User stories in VS2010 MSDN Library Design Tools Development Tools and Languages Mobile and Embedded Development Online Services patterns & practices Servers and Enterprise Development Web Development This topic has not yet been rated - Rate this topic User story (Agile) Other Versions This topic has been merged with its parent, Agile process template work item types and workflow. Did you find this helpful? Tell us more... (1500 characters remaining) Thank you for your feedback Show: © 2014 Microsoft.

Attending a Scrum master training course … an event that started some critical thinking at the back of my mind - Part 2/2 - Willy's Reflections Continued from Attending a Scrum master training course … an event that started some critical thinking at the back of my mind - Part 1/2 which summarised the why I was on this course, some of my objectives (questions, scrum smells, etc.) and introduced changes to the Visual Studio ALM Rangers Scrum Poster. Day 2 … today was a phenomenal day and thanks to Chris, we had a very interactive day … we subsequently ran short on time and had to rush through the “slides”, but then the consensus was that the interactive nature was far more valuable. Most of today was spent going through planning and retrospective activities, including multiple teams, which kick-started the critical thinking even more. I do not have final answers to my questions as yet, but have decided to invest energy in this topic and possibly work on a whitepaper with a title such as “Schizophrenic scrum guide to distributed and virtual teams”. Watch the space … :) Your opinions and comments are welcome to the above!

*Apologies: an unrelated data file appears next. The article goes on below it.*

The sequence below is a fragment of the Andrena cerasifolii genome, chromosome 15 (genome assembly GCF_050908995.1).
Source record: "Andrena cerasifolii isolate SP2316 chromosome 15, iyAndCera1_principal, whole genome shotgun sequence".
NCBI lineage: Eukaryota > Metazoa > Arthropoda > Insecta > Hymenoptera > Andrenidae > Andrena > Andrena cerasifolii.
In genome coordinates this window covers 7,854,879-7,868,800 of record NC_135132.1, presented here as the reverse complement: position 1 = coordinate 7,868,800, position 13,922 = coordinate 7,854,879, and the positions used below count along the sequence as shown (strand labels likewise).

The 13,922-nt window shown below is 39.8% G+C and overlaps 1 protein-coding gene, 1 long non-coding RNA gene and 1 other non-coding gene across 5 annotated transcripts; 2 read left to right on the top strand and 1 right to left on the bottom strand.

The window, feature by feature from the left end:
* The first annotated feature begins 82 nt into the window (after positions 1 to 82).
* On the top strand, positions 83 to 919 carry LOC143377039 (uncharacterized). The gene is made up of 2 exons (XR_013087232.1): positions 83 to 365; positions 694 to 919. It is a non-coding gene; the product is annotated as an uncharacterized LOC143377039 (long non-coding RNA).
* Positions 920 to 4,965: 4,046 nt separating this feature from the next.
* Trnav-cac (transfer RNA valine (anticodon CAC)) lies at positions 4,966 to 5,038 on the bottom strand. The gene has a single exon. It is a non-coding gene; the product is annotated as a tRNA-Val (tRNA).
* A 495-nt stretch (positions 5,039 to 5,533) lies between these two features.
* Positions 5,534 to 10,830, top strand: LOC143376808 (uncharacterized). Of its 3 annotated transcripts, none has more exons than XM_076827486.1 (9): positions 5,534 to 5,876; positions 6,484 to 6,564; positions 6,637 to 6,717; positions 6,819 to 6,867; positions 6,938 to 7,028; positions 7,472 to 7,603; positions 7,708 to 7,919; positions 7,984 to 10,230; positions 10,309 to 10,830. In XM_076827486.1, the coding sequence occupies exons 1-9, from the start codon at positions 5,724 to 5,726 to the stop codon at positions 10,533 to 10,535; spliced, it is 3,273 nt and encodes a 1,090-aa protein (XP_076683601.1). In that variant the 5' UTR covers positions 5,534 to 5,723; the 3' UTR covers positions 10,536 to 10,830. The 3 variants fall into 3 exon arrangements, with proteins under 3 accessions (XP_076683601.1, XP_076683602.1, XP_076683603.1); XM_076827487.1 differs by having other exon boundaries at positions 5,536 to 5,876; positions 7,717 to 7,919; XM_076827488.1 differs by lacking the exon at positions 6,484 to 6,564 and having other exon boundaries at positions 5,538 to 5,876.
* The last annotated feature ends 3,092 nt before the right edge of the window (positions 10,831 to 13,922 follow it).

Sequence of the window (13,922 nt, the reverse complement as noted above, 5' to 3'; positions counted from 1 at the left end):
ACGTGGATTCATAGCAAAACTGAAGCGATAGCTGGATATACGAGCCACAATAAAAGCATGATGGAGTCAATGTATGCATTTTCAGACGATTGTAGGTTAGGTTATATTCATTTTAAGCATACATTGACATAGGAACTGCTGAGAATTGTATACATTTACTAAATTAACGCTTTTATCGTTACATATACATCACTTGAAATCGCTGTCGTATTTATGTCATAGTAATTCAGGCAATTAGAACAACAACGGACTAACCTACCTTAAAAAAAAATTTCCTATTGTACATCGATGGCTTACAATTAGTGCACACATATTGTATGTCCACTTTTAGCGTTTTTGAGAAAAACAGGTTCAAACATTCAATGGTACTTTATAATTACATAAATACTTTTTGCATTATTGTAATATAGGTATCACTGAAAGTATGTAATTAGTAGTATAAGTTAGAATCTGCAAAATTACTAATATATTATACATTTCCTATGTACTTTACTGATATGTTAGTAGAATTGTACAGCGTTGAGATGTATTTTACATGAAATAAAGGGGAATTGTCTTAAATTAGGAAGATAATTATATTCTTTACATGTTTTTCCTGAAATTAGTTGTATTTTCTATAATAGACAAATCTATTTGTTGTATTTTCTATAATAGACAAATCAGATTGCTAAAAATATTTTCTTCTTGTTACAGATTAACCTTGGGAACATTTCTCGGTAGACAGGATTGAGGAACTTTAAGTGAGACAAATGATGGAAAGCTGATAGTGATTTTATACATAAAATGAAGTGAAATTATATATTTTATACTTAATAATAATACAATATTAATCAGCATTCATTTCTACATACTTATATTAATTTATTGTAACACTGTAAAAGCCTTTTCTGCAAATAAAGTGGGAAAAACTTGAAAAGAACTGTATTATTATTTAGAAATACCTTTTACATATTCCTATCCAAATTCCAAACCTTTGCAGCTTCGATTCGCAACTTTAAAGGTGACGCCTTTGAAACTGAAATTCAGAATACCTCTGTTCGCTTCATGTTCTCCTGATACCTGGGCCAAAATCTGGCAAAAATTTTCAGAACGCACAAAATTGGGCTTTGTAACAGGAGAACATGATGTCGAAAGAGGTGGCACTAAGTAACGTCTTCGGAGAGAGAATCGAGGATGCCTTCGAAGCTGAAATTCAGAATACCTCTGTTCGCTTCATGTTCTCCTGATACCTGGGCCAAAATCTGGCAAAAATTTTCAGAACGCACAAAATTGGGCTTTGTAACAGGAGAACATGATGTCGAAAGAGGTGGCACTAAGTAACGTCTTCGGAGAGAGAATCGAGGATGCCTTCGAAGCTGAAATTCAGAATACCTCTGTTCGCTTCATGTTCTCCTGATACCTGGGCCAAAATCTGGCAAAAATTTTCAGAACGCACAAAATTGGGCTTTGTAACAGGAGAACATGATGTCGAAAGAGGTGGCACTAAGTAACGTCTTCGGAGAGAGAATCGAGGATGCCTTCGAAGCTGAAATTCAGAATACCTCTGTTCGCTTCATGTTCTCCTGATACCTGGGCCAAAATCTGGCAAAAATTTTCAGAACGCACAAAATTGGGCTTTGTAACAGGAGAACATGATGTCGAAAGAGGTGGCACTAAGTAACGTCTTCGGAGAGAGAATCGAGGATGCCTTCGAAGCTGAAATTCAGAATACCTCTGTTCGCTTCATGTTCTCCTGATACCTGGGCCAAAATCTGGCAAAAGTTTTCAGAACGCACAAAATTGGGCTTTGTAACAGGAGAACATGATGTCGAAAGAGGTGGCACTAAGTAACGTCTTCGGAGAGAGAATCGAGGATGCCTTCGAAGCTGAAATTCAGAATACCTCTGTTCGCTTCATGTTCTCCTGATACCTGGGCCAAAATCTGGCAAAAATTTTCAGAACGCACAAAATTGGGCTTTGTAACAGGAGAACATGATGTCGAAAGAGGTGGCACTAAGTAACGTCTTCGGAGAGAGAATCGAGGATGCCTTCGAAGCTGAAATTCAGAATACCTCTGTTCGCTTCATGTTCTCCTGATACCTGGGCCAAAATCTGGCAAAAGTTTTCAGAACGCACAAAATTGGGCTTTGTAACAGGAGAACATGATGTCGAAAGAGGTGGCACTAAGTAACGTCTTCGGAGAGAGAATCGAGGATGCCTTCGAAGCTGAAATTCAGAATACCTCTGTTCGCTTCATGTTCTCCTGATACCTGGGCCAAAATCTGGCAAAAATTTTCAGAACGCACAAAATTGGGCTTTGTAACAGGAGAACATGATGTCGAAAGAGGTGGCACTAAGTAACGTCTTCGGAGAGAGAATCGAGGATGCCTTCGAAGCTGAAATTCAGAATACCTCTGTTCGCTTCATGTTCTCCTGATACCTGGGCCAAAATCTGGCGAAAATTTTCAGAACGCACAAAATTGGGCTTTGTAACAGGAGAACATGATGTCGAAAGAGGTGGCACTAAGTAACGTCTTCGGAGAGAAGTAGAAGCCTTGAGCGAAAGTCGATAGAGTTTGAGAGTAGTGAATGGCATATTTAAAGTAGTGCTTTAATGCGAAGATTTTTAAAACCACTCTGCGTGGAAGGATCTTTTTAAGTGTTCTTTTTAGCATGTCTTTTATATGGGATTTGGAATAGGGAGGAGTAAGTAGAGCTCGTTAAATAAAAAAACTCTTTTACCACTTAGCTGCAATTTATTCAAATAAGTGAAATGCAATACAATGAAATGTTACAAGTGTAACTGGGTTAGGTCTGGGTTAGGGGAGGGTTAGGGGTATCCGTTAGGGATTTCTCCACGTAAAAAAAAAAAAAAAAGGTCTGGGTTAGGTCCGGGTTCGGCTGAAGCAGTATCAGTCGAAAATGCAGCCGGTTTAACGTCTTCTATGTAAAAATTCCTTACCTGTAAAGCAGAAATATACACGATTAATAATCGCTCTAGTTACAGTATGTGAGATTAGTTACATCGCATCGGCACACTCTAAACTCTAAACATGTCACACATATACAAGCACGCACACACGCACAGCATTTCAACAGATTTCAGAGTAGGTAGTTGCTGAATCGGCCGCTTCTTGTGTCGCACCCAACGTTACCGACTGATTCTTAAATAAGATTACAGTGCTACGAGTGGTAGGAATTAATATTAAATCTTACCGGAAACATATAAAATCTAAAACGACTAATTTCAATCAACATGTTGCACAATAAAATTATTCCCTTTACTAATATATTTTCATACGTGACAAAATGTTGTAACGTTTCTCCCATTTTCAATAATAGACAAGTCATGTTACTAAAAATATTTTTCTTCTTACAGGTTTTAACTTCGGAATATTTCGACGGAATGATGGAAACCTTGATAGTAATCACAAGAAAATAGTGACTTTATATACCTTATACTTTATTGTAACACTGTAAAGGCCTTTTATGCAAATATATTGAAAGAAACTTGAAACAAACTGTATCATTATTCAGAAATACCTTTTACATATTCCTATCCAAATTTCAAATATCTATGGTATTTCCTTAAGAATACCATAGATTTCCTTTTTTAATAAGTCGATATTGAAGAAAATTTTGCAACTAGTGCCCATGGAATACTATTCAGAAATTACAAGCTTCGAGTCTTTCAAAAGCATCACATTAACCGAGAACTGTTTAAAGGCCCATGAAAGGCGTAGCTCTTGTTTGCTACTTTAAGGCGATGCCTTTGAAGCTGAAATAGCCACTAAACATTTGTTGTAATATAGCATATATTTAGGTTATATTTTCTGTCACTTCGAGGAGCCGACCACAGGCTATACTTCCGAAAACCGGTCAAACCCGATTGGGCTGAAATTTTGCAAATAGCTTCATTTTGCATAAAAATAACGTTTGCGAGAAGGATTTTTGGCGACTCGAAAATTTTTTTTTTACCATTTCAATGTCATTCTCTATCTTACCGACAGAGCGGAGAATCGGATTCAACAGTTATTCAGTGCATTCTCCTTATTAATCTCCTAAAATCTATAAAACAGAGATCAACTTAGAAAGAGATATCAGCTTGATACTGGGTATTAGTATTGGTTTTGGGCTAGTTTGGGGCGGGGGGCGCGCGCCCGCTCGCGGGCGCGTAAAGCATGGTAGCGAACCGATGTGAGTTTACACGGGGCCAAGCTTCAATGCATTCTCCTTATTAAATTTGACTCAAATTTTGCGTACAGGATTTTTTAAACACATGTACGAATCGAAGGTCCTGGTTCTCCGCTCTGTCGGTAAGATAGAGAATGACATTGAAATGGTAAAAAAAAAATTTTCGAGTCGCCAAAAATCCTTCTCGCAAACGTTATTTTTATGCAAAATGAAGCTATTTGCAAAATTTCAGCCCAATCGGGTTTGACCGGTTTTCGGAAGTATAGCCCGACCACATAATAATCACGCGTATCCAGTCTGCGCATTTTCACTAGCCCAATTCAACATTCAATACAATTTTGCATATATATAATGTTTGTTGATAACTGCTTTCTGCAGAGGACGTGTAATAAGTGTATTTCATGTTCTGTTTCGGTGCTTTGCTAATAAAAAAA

Agile Software Development: Writing Good User Stories Over the last few weeks, I’ve written alot about writing good User Stories – you can see them all here: User Stories . User Stories are a simple way of capturing user requirements throughout a project – an alternative to writing lengthy requirements specifications all up-front. As a guide for people writing User Stories, they can follow this basic construct: As a [user role], I want to [goal], so I can [reason]. This helps to ensure that the requirement is captured at a high level, is feature oriented and covers who, what and why. As well as capturing User Stories in the above format on the Product Backlog , User Stories should be written on a card . The card comprises 3 parts: Card (i.e. the bit above, “as a user, I want…”) Conversation (notes and/or small wireframe to remind people about the feature) Confirmation (the tests that will show the feature is complete) Here’s an example User Story for you to take a look at. Ultimately, User Stories should be small. * Independent . * Negotiable .